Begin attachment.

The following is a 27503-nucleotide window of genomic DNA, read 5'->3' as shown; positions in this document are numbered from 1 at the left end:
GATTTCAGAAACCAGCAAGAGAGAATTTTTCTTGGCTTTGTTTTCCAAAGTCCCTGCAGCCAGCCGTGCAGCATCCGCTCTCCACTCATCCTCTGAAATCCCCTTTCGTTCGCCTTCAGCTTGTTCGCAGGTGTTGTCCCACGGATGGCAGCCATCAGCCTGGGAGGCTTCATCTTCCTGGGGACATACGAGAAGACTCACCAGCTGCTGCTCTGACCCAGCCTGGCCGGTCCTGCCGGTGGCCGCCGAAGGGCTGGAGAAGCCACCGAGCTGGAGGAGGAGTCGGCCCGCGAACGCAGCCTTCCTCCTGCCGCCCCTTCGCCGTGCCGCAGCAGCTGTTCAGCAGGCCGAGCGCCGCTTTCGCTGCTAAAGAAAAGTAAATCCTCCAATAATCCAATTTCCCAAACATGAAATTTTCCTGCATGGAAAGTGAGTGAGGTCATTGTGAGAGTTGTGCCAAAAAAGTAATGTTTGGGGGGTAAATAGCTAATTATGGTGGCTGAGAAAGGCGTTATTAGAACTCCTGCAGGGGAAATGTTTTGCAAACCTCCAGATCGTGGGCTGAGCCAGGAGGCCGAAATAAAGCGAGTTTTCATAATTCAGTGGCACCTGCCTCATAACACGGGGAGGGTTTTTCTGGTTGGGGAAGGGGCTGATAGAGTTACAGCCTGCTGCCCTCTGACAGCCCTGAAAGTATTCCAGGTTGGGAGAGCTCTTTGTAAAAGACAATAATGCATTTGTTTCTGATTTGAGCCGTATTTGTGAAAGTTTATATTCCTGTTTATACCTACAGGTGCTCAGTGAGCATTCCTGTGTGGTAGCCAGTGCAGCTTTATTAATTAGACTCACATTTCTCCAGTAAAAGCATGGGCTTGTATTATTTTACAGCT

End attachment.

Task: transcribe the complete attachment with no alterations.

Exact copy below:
The following is a 27503-nucleotide window of genomic DNA, read 5'->3' as shown; positions in this document are numbered from 1 at the left end:
GATTTCAGAAACCAGCAAGAGAGAATTTTTCTTGGCTTTGTTTTCCAAAGTCCCTGCAGCCAGCCGTGCAGCATCCGCTCTCCACTCATCCTCTGAAATCCCCTTTCGTTCGCCTTCAGCTTGTTCGCAGGTGTTGTCCCACGGATGGCAGCCATCAGCCTGGGAGGCTTCATCTTCCTGGGGACATACGAGAAGACTCACCAGCTGCTGCTCTGACCCAGCCTGGCCGGTCCTGCCGGTGGCCGCCGAAGGGCTGGAGAAGCCACCGAGCTGGAGGAGGAGTCGGCCCGCGAACGCAGCCTTCCTCCTGCCGCCCCTTCGCCGTGCCGCAGCAGCTGTTCAGCAGGCCGAGCGCCGCTTTCGCTGCTAAAGAAAAGTAAATCCTCCAATAATCCAATTTCCCAAACATGAAATTTTCCTGCATGGAAAGTGAGTGAGGTCATTGTGAGAGTTGTGCCAAAAAAGTAATGTTTGGGGGGTAAATAGCTAATTATGGTGGCTGAGAAAGGCGTTATTAGAACTCCTGCAGGGGAAATGTTTTGCAAACCTCCAGATCGTGGGCTGAGCCAGGAGGCCGAAATAAAGCGAGTTTTCATAATTCAGTGGCACCTGCCTCATAACACGGGGAGGGTTTTTCTGGTTGGGGAAGGGGCTGATAGAGTTACAGCCTGCTGCCCTCTGACAGCCCTGAAAGTATTCCAGGTTGGGAGAGCTCTTTGTAAAAGACAATAATGCATTTGTTTCTGATTTGAGCCGTATTTGTGAAAGTTTATATTCCTGTTTATACCTACAGGTGCTCAGTGAGCATTCCTGTGTGGTAGCCAGTGCAGCTTTATTAATTAGACTCACATTTCTCCAGTAAAAGCATGGGCTTGTATTATTTTACAGCT